David Halberstam

David Halberstam


Born
in The United States
April 10, 1934

Died
April 23, 2007


David Halberstam (April 10, 1934–April 23, 2007) was an American Pulitzer Prize-winning journalist and author known for his early work on the Vietnam War and his later sports journalism.

Halberstam graduated from Harvard University with a degree in journalism in 1955 and started his career writing for the Daily Times Leader in West Point, Mississippi. In the late 1950s and early 1960s, writing for The Tennessean in Nashville, Tennessee, he covered the beginnings of the American Civil Rights Movement.

In the mid 1960s, Halberstam covered the Vietnam War for The New York Times. While there, he gathered material for his book The Making of a Quagmire: America and Vietnam during the Kennedy Era. In 1963, he received a George Polk Award for his rep
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Average rating: 4.14 · 59,841 ratings · 3,397 reviews · 65 distinct worksSimilar authors
The Breaks of the Game

4.17 avg rating — 8,938 ratings — published 1981 — 12 editions
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The Best and the Brightest

4.26 avg rating — 8,786 ratings — published 1969 — 23 editions
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Summer of '49

4.07 avg rating — 7,238 ratings — published 1989 — 19 editions
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The Coldest Winter: America...

4.20 avg rating — 5,917 ratings — published 2007 — 33 editions
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Playing for Keeps: Michael ...

4.21 avg rating — 4,358 ratings — published 1999 — 15 editions
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October 1964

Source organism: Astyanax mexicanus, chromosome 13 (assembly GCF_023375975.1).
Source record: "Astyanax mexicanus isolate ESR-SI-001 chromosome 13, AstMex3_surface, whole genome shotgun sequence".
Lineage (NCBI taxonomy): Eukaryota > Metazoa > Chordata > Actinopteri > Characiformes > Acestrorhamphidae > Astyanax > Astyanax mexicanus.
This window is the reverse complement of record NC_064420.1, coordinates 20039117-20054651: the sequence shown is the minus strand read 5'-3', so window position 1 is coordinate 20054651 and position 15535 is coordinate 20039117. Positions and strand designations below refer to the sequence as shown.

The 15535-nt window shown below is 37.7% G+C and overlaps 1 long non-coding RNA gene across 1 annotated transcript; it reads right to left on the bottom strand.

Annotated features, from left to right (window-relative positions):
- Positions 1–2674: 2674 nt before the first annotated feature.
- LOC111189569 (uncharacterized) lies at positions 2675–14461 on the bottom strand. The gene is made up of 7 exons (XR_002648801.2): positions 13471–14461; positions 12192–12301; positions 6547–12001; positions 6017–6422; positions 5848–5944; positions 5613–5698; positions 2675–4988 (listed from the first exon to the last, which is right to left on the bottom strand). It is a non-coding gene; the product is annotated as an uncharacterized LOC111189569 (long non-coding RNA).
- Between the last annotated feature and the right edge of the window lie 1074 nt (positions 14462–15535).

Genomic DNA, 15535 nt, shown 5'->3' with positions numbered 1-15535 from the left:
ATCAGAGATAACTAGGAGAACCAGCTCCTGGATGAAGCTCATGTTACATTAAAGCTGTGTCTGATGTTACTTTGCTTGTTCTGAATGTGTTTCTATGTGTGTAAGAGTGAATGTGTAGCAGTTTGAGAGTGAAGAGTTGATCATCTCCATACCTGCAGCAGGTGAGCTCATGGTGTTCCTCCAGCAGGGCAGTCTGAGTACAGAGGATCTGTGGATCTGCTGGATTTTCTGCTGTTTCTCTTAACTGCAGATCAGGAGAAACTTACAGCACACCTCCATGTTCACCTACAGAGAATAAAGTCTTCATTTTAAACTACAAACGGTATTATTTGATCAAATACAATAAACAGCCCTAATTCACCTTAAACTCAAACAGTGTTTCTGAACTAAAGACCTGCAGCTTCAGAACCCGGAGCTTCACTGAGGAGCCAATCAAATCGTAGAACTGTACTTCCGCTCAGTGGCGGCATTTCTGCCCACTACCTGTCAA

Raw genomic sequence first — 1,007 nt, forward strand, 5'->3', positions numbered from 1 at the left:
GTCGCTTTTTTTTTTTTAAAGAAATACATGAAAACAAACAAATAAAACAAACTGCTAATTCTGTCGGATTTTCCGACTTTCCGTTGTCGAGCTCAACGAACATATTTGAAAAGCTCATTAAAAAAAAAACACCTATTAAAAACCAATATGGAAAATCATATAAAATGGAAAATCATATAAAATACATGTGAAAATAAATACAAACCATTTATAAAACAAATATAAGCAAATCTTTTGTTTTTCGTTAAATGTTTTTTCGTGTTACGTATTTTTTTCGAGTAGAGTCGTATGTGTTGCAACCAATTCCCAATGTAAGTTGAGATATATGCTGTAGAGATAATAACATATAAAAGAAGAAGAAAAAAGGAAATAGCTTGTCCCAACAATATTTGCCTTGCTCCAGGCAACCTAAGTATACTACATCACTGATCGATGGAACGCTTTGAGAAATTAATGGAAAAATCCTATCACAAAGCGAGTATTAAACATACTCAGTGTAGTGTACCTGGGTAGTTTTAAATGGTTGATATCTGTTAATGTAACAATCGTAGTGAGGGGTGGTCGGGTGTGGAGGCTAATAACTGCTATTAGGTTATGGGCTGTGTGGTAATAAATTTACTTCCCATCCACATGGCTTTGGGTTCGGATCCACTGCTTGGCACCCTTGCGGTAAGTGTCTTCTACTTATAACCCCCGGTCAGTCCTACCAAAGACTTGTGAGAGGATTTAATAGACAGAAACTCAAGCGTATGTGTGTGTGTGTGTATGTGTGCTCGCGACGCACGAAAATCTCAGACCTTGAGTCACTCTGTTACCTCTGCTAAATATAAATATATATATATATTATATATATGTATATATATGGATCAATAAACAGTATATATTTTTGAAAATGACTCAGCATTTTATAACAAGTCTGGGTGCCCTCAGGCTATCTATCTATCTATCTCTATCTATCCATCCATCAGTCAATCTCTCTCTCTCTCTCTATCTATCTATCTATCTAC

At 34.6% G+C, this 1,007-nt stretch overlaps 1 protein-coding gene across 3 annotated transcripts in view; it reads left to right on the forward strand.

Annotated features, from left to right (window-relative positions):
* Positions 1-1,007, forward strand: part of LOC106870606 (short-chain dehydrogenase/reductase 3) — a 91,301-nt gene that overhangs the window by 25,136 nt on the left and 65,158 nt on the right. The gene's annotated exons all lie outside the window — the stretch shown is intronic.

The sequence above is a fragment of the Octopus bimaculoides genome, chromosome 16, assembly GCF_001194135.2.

4.14 avg rating — 4,134 ratings — published 1994 — 12 editions
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The Teammates: A Portrait o...

really liked it 4.00 avg rating — 4,249 ratings — published 2003 — 21 editions
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The Education of a Coach

3.92 avg rating — 3,900 ratings — published 2005 — 19 editions
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The Fifties

4.24 avg rating — 4,372 ratings — published 1993 — 4 editions
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Firehouse

3.98 avg rating — 1,113 ratings — published 2002 — 16 editions
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More books by David Halberstam…
“[On writing:] "There's a great quote by Julius Irving that went, 'Being a professional is doing the things you love to do, on the days you don't feel like doing them.'"

(One On 1, interview with Budd Mishkin; NY1, March 25, 2007.)”
David Halberstam, Everything They Had: Sports Writing

“DiMaggio's grace came to represent more than athletic skill in those years. To the men who wrote about the game, it was a talisman, a touchstone, a symbol of the limitless potential of the human individual. That an Italian immigrant, a fisherman's son, could catch fly balls the way Keats wrote poetry or Beethoven wrote sonatas was more than just a popular marvel. It was proof positive that democracy was real. On the baseball diamond, if nowhere else, America was truly a classless society. DiMaggio's grace embodied the democracy of our dreams.”
David Halberstam, Summer of '49

“Fear was the terrible secret of the battlefiled and could afflict the brave as well as the timid. Worse it was contagious, and could destroy a unit before a battle even began. Because of that, commanders were first and foremost in the fear suppression business.”
David Halberstam, The Coldest Winter: America and the Korean War